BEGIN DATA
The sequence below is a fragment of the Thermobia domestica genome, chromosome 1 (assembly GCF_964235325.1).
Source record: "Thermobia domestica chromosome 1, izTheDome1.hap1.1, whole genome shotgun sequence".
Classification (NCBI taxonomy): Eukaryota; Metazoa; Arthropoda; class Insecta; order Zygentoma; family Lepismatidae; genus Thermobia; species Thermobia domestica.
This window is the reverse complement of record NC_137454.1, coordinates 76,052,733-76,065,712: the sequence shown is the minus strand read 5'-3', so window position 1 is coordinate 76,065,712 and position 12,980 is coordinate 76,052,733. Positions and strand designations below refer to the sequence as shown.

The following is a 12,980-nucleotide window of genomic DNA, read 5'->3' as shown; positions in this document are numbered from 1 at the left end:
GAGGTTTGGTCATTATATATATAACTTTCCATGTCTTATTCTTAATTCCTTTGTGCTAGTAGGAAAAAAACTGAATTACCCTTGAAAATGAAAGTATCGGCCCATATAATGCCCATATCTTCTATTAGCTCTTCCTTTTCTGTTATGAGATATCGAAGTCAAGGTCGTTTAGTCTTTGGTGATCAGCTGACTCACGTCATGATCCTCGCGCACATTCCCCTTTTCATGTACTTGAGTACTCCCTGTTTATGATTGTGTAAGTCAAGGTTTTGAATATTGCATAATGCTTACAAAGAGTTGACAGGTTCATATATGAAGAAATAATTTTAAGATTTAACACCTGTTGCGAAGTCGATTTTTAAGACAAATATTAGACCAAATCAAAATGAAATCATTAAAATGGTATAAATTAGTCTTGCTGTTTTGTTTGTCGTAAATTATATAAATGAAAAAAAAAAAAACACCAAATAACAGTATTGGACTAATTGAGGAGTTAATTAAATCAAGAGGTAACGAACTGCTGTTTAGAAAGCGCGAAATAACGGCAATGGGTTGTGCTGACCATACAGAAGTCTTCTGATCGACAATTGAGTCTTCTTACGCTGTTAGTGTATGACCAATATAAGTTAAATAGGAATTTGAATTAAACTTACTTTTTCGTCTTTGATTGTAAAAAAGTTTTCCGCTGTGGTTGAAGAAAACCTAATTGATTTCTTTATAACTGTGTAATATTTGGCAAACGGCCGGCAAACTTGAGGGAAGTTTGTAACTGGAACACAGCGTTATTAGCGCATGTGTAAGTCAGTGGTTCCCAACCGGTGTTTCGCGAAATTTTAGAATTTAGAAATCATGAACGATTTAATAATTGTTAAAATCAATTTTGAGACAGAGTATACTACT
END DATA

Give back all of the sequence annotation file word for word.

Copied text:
The sequence below is a fragment of the Thermobia domestica genome, chromosome 1 (assembly GCF_964235325.1).
Source record: "Thermobia domestica chromosome 1, izTheDome1.hap1.1, whole genome shotgun sequence".
Classification (NCBI taxonomy): Eukaryota; Metazoa; Arthropoda; class Insecta; order Zygentoma; family Lepismatidae; genus Thermobia; species Thermobia domestica.
This window is the reverse complement of record NC_137454.1, coordinates 76,052,733-76,065,712: the sequence shown is the minus strand read 5'-3', so window position 1 is coordinate 76,065,712 and position 12,980 is coordinate 76,052,733. Positions and strand designations below refer to the sequence as shown.

The following is a 12,980-nucleotide window of genomic DNA, read 5'->3' as shown; positions in this document are numbered from 1 at the left end:
GAGGTTTGGTCATTATATATATAACTTTCCATGTCTTATTCTTAATTCCTTTGTGCTAGTAGGAAAAAAACTGAATTACCCTTGAAAATGAAAGTATCGGCCCATATAATGCCCATATCTTCTATTAGCTCTTCCTTTTCTGTTATGAGATATCGAAGTCAAGGTCGTTTAGTCTTTGGTGATCAGCTGACTCACGTCATGATCCTCGCGCACATTCCCCTTTTCATGTACTTGAGTACTCCCTGTTTATGATTGTGTAAGTCAAGGTTTTGAATATTGCATAATGCTTACAAAGAGTTGACAGGTTCATATATGAAGAAATAATTTTAAGATTTAACACCTGTTGCGAAGTCGATTTTTAAGACAAATATTAGACCAAATCAAAATGAAATCATTAAAATGGTATAAATTAGTCTTGCTGTTTTGTTTGTCGTAAATTATATAAATGAAAAAAAAAAAAACACCAAATAACAGTATTGGACTAATTGAGGAGTTAATTAAATCAAGAGGTAACGAACTGCTGTTTAGAAAGCGCGAAATAACGGCAATGGGTTGTGCTGACCATACAGAAGTCTTCTGATCGACAATTGAGTCTTCTTACGCTGTTAGTGTATGACCAATATAAGTTAAATAGGAATTTGAATTAAACTTACTTTTTCGTCTTTGATTGTAAAAAAGTTTTCCGCTGTGGTTGAAGAAAACCTAATTGATTTCTTTATAACTGTGTAATATTTGGCAAACGGCCGGCAAACTTGAGGGAAGTTTGTAACTGGAACACAGCGTTATTAGCGCATGTGTAAGTCAGTGGTTCCCAACCGGTGTTTCGCGAAATTTTAGAATTTAGAAATCATGAACGATTTAATAATTGTTAAAATCAATTTTGAGACAGAGTATACTACT